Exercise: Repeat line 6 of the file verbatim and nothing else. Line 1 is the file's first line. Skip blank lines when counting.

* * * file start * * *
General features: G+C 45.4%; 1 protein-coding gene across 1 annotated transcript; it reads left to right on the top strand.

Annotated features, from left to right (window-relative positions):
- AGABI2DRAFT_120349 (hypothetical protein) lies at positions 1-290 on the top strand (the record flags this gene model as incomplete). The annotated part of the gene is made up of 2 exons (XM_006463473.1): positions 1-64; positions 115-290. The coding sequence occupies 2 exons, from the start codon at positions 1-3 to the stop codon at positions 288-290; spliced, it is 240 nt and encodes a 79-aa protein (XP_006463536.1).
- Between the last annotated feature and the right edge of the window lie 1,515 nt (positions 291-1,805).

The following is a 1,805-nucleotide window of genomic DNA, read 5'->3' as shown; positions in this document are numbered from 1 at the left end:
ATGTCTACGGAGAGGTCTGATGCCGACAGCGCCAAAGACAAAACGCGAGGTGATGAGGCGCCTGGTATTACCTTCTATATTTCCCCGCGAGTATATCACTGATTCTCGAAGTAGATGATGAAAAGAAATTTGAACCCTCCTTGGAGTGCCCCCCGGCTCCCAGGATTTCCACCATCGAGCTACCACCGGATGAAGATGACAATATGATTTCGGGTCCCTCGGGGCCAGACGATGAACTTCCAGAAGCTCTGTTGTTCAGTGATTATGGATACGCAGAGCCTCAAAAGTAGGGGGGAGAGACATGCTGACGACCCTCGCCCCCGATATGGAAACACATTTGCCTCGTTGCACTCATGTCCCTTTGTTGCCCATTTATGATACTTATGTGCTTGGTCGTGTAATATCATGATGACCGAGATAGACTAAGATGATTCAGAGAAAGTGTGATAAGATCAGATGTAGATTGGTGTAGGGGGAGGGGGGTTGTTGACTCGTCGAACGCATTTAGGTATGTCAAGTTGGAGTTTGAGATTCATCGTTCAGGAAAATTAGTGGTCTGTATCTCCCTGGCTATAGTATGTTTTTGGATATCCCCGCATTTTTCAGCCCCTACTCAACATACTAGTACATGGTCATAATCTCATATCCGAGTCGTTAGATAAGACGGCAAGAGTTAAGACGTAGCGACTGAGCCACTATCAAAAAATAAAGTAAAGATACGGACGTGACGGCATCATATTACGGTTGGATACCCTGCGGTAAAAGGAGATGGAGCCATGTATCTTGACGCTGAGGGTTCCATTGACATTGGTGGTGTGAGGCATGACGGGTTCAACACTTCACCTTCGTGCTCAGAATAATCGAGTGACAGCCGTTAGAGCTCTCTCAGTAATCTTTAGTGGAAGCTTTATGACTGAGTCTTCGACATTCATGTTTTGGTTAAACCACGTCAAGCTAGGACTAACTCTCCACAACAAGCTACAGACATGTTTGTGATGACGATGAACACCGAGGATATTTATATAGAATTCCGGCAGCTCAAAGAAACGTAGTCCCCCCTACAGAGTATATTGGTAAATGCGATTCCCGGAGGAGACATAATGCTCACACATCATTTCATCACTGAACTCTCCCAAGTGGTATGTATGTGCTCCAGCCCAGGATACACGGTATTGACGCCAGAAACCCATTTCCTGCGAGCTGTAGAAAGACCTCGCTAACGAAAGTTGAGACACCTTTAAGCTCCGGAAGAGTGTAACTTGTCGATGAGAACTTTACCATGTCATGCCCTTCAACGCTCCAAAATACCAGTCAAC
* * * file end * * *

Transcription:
ATGTCTACGGAGAGGTCTGATGCCGACAGCGCCAAAGACAAAACGCGAGGTGATGAGGCGCCTGGTATTACCTTCTATATTTCCCCGCGAGTATATCACTGATTCTCGAAGTAGATGATGAAAAGAAATTTGAACCCTCCTTGGAGTGCCCCCCGGCTCCCAGGATTTCCACCATCGAGCTACCACCGGATGAAGATGACAATATGATTTCGGGTCCCTCGGGGCCAGACGATGAACTTCCAGAAGCTCTGTTGTTCAGTGATTATGGATACGCAGAGCCTCAAAAGTAGGGGGGAGAGACATGCTGACGACCCTCGCCCCCGATATGGAAACACATTTGCCTCGTTGCACTCATGTCCCTTTGTTGCCCATTTATGATACTTATGTGCTTGGTCGTGTAATATCATGATGACCGAGATAGACTAAGATGATTCAGAGAAAGTGTGATAAGATCAGATGTAGATTGGTGTAGGGGGAGGGGGGTTGTTGACTCGTCGAACGCATTTAGGTATGTCAAGTTGGAGTTTGAGATTCATCGTTCAGGAAAATTAGTGGTCTGTATCTCCCTGGCTATAGTATGTTTTTGGATATCCCCGCATTTTTCAGCCCCTACTCAACATACTAGTACATGGTCATAATCTCATATCCGAGTCGTTAGATAAGACGGCAAGAGTTAAGACGTAGCGACTGAGCCACTATCAAAAAATAAAGTAAAGATACGGACGTGACGGCATCATATTACGGTTGGATACCCTGCGGTAAAAGGAGATGGAGCCATGTATCTTGACGCTGAGGGTTCCATTGACATTGGTGGTGTGAGGCATGACGGGTTCAACACTTCACCTTCGTGCTCAGAATAATCGAGTGACAGCCGTTAGAGCTCTCTCAGTAATCTTTAGTGGAAGCTTTATGACTGAGTCTTCGACATTCATGTTTTGGTTAAACCACGTCAAGCTAGGACTAACTCTCCACAACAAGCTACAGACATGTTTGTGATGACGATGAACACCGAGGATATTTATATAGAATTCCGGCAGCTCAAAGAAACGTAGTCCCCCCTACAGAGTATATTGGTAAATGCGATTCCCGGAGGAGACATAATGCTCACACATCATTTCATCACTGAACTCTCCCAAGTGGTATGTATGTGCTCCAGCCCAGGATACACGGTATTGACGCCAGAAACCCATTTCCTGCGAGCTGTAGAAAGACCTCGCTAACGAAAGTTGAGACACCTTTAAGCTCCGGAAGAGTGTAACTTGTCGATGAGAACTTTACCATGTCATGCCCTTCAACGCTCCAAAATACCAGTCAAC